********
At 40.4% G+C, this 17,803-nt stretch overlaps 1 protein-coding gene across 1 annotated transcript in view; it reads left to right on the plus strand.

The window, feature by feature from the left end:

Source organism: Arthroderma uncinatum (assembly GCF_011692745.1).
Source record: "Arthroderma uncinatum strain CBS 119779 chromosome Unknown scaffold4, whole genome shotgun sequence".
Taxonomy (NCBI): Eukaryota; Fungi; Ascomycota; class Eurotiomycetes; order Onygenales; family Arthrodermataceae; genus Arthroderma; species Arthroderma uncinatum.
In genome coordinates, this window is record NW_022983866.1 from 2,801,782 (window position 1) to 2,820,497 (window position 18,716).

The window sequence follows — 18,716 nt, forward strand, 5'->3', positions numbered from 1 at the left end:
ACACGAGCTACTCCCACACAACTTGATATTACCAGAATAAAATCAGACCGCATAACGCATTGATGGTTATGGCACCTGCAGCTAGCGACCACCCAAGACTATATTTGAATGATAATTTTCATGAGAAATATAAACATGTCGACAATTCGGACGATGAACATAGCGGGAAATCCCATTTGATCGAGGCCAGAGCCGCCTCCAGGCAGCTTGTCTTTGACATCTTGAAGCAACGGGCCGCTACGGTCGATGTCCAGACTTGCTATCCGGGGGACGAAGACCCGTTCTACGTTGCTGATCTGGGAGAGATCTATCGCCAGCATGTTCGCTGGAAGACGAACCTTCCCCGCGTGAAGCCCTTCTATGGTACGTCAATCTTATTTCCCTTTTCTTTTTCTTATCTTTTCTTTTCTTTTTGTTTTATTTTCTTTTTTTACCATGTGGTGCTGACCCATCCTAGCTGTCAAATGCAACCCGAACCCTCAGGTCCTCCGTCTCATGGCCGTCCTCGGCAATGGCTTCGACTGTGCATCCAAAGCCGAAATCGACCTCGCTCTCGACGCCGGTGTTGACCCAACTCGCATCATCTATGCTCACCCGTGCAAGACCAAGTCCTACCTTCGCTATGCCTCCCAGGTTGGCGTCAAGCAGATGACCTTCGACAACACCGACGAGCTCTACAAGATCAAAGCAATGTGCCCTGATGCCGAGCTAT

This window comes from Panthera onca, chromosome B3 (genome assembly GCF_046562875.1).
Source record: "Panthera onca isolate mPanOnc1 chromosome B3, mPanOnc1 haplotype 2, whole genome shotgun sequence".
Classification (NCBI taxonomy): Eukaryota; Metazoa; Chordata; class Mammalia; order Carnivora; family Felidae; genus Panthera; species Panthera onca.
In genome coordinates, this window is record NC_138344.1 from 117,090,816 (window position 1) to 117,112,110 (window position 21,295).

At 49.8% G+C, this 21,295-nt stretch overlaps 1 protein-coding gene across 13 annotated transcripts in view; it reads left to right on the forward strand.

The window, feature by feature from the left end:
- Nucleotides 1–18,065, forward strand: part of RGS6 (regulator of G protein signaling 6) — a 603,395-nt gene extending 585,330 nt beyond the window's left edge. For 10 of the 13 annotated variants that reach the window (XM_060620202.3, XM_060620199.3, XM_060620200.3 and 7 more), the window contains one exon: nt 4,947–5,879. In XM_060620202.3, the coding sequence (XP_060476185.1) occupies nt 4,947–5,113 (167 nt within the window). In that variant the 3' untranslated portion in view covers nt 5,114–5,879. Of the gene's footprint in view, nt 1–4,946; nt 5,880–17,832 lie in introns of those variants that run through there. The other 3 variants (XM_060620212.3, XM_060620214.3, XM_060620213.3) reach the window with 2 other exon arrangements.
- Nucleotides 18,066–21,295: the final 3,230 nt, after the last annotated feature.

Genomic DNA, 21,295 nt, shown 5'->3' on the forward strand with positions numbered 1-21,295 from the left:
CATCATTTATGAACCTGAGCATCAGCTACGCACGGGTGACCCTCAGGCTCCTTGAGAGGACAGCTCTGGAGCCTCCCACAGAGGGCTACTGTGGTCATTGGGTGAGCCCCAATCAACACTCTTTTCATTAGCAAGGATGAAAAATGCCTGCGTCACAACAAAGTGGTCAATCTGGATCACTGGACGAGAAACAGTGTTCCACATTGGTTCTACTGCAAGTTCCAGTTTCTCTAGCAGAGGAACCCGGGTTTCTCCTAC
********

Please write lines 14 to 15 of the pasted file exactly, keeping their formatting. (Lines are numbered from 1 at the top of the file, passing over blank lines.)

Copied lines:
The window, feature by feature from the left end:
- Nucleotides 1–18,065, forward strand: part of RGS6 (regulator of G protein signaling 6) — a 603,395-nt gene extending 585,330 nt beyond the window's left edge. For 10 of the 13 annotated variants that reach the window (XM_060620202.3, XM_060620199.3, XM_060620200.3 and 7 more), the window contains one exon: nt 4,947–5,879. In XM_060620202.3, the coding sequence (XP_060476185.1) occupies nt 4,947–5,113 (167 nt within the window). In that variant the 3' untranslated portion in view covers nt 5,114–5,879. Of the gene's footprint in view, nt 1–4,946; nt 5,880–17,832 lie in introns of those variants that run through there. The other 3 variants (XM_060620212.3, XM_060620214.3, XM_060620213.3) reach the window with 2 other exon arrangements.